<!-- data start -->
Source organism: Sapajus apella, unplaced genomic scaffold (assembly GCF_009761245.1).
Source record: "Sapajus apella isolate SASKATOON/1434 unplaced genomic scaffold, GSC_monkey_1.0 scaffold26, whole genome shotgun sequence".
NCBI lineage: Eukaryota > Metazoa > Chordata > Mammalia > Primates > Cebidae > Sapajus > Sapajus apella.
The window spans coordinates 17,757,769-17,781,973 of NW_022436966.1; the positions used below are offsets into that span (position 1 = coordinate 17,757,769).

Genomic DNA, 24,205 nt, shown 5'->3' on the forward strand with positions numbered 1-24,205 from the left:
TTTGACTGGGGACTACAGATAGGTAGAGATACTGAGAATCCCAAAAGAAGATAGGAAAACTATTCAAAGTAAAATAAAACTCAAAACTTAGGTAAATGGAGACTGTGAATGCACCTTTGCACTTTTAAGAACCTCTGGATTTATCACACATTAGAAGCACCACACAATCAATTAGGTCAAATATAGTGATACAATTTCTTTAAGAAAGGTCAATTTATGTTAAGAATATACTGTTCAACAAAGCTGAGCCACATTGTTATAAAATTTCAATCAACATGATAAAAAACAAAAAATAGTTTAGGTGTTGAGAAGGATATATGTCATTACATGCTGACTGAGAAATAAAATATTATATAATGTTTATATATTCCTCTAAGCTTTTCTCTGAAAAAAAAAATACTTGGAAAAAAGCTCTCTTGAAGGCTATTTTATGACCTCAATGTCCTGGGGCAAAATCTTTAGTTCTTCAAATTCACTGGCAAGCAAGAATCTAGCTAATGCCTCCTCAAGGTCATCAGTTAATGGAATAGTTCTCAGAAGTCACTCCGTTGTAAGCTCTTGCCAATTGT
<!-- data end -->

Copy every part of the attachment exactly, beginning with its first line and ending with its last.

Source organism: Sapajus apella, unplaced genomic scaffold (assembly GCF_009761245.1).
Source record: "Sapajus apella isolate SASKATOON/1434 unplaced genomic scaffold, GSC_monkey_1.0 scaffold26, whole genome shotgun sequence".
NCBI lineage: Eukaryota > Metazoa > Chordata > Mammalia > Primates > Cebidae > Sapajus > Sapajus apella.
The window spans coordinates 17,757,769-17,781,973 of NW_022436966.1; the positions used below are offsets into that span (position 1 = coordinate 17,757,769).

Genomic DNA, 24,205 nt, shown 5'->3' on the forward strand with positions numbered 1-24,205 from the left:
TTTGACTGGGGACTACAGATAGGTAGAGATACTGAGAATCCCAAAAGAAGATAGGAAAACTATTCAAAGTAAAATAAAACTCAAAACTTAGGTAAATGGAGACTGTGAATGCACCTTTGCACTTTTAAGAACCTCTGGATTTATCACACATTAGAAGCACCACACAATCAATTAGGTCAAATATAGTGATACAATTTCTTTAAGAAAGGTCAATTTATGTTAAGAATATACTGTTCAACAAAGCTGAGCCACATTGTTATAAAATTTCAATCAACATGATAAAAAACAAAAAATAGTTTAGGTGTTGAGAAGGATATATGTCATTACATGCTGACTGAGAAATAAAATATTATATAATGTTTATATATTCCTCTAAGCTTTTCTCTGAAAAAAAAAATACTTGGAAAAAAGCTCTCTTGAAGGCTATTTTATGACCTCAATGTCCTGGGGCAAAATCTTTAGTTCTTCAAATTCACTGGCAAGCAAGAATCTAGCTAATGCCTCCTCAAGGTCATCAGTTAATGGAATAGTTCTCAGAAGTCACTCCGTTGTAAGCTCTTGCCAATTGT